In 2017, 1 300 children were killed on South African roads. In Cape Town alone, at least 50 child pedestrians were killed last year. This is according to research conducted by Childsafe under its UNICEF-backed Prevention of Road Injuries Impacting Children in South Africa (PRICSA) programme.
August is Child Safety Month, and to coincide with this, a new campaign will be launched on 2 August to raise awareness about the dangers that children face every day on the road. The Safer Streets for Children campaign is a collaboration between Open Streets Cape Town, child safety advocacy organisation ChildSafe and the Safely Home Calendar initiated by the Western Cape Government’s Department of Transport & Public Works.
The campaign launches with an art installation on the corner of Klipfontein and Milner Roads in Cape Town, outside the Red Cross Children’s Hospital, and seeks to highlight how driver behaviour endangers children. The art installation features 50 silhouettes, representing each child pedestrian killed on the roads in 2017.
Yolande Baker, Executive Director, Childsafe South Africa, says: “Our research shows that most of the children injured or killed on South African roads are passengers or pedestrians. They are injured or killed as a direct result of reckless or negligent driving by drivers who drive too fast, who drive drunk or take risky decisions on the road. Changing driver behaviour will save the lives of children.”
Most (58%) injuries and fatalities occur during the weekday between 2pm and 7pm, when children are walking or home after school — highlighting the risks to children using the city’s streets.
Dr. Lisa Kane, Open Streets co-founder said: “The reality that at least 50 children die walking on the streets in Cape Town each year is an unacceptable reflection of a society that designs streets for cars and not people. There is an urgent need to redesign our streets so that drivers are forced to slow down and be more aware of the children and pedestrians around them.”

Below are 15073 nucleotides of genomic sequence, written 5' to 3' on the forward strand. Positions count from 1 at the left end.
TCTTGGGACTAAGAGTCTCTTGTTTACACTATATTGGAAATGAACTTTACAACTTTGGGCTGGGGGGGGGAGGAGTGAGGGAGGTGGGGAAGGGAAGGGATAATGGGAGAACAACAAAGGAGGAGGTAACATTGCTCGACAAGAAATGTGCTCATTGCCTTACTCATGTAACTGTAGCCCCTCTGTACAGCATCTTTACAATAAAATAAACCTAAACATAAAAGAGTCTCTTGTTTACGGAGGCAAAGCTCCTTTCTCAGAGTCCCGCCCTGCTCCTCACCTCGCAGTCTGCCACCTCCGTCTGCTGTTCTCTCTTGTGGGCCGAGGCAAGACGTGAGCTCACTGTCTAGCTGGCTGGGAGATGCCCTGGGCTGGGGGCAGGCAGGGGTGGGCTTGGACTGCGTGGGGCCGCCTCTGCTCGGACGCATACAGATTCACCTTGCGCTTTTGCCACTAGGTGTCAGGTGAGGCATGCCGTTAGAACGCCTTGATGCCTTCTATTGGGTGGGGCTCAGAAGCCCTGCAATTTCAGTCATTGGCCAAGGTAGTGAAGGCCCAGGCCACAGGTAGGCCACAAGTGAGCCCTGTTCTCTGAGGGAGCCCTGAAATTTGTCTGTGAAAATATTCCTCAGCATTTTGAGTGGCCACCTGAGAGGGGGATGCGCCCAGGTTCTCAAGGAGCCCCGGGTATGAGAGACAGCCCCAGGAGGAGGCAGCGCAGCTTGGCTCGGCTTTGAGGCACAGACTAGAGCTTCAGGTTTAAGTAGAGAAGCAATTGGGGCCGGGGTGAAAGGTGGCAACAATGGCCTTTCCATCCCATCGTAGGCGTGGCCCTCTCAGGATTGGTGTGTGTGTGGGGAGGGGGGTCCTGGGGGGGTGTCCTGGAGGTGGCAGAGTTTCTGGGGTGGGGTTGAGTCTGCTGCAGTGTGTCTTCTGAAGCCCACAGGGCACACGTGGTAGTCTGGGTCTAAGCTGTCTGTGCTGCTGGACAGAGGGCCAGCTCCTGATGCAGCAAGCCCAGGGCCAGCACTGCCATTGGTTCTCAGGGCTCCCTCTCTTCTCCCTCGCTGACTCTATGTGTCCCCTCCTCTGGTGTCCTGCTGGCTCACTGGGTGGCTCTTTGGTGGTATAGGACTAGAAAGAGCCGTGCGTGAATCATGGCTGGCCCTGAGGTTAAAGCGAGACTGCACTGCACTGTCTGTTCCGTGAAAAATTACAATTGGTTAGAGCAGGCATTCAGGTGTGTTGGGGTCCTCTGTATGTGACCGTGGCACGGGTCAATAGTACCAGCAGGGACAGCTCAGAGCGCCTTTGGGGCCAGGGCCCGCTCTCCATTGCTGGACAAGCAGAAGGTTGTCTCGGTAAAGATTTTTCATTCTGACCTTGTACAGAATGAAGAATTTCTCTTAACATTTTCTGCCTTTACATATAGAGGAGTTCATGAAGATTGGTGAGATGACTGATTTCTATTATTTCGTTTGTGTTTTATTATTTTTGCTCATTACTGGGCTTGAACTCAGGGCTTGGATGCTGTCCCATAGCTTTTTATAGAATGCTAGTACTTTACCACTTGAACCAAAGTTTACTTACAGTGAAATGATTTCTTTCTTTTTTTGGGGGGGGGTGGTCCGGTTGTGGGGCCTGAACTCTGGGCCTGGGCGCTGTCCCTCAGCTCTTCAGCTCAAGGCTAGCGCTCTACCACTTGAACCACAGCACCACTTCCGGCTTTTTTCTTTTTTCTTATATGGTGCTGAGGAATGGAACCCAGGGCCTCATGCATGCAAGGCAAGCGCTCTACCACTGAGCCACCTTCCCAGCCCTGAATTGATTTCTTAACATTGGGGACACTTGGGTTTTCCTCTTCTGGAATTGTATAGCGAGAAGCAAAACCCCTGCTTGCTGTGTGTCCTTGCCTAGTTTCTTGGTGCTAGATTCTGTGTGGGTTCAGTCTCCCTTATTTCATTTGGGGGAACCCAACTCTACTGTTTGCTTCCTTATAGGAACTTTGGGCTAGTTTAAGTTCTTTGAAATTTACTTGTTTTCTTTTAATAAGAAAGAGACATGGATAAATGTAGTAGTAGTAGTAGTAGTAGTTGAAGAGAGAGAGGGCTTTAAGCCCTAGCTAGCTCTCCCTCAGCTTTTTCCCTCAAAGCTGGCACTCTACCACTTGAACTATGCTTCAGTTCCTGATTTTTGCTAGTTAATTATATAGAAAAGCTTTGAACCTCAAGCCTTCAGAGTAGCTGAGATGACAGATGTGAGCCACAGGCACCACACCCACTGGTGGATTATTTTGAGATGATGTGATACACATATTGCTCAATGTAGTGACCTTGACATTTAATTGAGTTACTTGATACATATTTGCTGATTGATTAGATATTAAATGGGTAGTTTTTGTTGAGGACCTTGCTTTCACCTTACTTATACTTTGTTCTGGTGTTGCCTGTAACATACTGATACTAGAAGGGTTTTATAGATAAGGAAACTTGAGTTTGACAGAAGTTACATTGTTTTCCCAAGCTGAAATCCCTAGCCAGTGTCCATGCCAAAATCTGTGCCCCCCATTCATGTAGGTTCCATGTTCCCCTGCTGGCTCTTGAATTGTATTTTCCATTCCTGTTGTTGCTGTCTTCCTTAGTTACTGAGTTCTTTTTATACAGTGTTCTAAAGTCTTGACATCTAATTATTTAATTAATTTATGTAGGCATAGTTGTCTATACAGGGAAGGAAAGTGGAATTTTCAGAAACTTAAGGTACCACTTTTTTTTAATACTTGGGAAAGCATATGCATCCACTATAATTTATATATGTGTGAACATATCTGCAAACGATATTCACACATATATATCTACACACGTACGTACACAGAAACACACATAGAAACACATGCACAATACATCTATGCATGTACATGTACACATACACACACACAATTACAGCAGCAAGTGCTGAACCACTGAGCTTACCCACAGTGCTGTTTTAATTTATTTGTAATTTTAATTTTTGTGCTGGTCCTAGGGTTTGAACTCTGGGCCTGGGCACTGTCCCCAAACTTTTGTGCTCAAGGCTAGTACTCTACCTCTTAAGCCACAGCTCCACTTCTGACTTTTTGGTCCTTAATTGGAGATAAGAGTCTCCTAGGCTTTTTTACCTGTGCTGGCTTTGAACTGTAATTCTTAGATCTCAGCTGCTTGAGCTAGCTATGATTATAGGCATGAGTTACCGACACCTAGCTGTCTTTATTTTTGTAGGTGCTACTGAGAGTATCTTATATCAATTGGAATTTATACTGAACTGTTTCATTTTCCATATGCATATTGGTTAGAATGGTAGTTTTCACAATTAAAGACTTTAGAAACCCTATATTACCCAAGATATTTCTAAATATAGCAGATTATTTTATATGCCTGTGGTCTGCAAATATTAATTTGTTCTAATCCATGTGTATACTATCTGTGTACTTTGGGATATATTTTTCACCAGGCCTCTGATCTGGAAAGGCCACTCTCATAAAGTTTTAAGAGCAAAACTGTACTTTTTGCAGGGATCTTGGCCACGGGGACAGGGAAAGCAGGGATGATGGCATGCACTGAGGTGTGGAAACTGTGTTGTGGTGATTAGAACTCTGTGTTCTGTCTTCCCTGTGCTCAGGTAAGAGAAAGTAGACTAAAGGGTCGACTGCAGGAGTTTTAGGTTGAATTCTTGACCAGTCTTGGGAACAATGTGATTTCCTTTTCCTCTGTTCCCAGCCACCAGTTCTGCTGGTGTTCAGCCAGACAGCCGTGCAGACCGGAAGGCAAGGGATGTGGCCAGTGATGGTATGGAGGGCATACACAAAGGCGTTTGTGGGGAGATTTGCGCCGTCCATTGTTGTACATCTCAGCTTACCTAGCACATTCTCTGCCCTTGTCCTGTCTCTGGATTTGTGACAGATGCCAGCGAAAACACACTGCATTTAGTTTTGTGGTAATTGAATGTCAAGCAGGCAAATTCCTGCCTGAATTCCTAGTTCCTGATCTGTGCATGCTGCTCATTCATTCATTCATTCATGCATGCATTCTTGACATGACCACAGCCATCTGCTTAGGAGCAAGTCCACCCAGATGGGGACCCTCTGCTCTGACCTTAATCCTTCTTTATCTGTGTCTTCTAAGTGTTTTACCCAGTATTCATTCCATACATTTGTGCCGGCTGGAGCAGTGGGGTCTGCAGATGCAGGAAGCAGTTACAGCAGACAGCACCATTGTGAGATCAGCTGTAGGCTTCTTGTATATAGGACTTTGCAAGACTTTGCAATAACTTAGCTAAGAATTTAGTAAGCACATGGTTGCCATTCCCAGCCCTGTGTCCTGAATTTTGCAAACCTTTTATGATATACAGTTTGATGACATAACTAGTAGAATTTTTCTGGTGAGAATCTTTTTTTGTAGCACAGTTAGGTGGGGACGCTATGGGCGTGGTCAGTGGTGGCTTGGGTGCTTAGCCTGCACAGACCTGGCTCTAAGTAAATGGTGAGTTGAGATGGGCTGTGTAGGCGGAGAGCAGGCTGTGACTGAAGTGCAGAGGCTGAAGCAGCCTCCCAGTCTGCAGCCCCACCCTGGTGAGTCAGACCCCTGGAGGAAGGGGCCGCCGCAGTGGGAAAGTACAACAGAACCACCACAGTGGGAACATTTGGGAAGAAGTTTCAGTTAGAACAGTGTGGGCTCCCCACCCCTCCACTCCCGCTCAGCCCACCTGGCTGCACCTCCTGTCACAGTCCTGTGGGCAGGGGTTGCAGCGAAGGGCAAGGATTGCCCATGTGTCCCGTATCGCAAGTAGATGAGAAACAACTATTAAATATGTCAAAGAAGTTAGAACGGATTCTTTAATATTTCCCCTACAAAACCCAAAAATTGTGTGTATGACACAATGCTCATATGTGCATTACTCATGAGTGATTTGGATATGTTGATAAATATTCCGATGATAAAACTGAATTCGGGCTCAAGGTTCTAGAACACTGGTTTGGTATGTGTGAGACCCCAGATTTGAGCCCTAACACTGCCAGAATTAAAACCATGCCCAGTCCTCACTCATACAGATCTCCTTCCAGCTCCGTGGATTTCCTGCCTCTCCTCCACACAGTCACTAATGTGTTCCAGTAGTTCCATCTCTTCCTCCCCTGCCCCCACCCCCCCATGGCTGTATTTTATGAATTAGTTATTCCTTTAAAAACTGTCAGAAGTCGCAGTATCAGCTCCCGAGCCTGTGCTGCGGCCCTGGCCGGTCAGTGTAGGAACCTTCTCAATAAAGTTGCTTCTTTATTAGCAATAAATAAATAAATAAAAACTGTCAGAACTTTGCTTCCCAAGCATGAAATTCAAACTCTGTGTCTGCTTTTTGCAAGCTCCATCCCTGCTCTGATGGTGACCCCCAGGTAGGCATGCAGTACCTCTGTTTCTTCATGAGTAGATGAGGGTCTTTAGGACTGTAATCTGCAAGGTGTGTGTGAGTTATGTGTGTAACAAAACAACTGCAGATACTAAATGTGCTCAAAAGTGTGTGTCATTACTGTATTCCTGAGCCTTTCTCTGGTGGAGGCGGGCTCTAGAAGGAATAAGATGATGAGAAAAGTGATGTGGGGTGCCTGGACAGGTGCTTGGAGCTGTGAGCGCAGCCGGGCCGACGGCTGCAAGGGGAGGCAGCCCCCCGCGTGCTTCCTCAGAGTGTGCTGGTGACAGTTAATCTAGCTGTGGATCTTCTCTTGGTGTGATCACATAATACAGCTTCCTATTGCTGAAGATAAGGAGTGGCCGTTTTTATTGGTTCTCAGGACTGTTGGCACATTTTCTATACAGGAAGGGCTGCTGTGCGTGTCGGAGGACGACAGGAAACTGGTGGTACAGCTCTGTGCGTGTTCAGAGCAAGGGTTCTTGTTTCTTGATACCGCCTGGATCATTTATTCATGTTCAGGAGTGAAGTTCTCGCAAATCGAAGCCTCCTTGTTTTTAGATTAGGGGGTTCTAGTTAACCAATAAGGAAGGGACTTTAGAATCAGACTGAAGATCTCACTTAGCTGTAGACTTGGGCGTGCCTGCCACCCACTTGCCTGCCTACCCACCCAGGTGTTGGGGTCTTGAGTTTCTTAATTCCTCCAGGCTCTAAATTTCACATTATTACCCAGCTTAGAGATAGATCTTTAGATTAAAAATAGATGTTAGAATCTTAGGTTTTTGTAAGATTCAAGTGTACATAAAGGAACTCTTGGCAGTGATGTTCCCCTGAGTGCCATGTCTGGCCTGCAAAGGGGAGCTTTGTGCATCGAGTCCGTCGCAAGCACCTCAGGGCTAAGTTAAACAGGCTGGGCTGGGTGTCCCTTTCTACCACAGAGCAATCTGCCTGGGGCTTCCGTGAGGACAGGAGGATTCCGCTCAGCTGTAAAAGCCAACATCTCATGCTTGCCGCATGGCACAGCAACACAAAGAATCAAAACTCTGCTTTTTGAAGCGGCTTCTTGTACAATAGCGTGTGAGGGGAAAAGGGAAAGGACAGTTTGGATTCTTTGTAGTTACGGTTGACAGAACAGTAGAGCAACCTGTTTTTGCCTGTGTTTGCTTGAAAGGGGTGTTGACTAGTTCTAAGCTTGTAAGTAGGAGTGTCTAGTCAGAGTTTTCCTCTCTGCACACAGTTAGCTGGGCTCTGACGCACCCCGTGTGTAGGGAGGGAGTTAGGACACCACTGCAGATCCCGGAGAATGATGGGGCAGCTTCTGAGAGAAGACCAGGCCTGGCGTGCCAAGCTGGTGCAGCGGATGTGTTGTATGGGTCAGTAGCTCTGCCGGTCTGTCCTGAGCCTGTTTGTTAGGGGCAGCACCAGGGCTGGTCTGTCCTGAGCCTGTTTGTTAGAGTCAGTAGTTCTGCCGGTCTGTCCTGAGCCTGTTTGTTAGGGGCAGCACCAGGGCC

Hector Eliott, Strategic Co-ordinator of the Safely Home Programme at Western Cape Government, says: “Research shows a direct correlation between speed and serious injury or death. Drivers should adjust their speed according to the environment and conditions — and particularly when they are near schools and other areas where children walk and play. That is why Safely Home is 100% behind Open Streets and ChildSafe in this initiative; and will be supporting their joint activities as part of our August road safety theme, which is: ‘It won’t kill you to slow down.’”
The art installation is one of several activities planned under the Safer Streets for Children campaign banner. ChildSafe researchers will be filming children in Delft travelling to and from school, to highlight the difficulties they face while crossing busy roads at badly marked intersections
On 22 August, Open Streets and ChildSafe will be convening a round table discussion with professionals, planners and designers to discuss possible solutions that could address child pedestrian and passenger safety; and on 29 August, Open Streets will be hosting a Talking Streets walk in Delft, to consider practical implications of the theoretical ideas presented at the round table earlier in the month.
Image by NDM Cartel during our Streetiquette campaign in 2015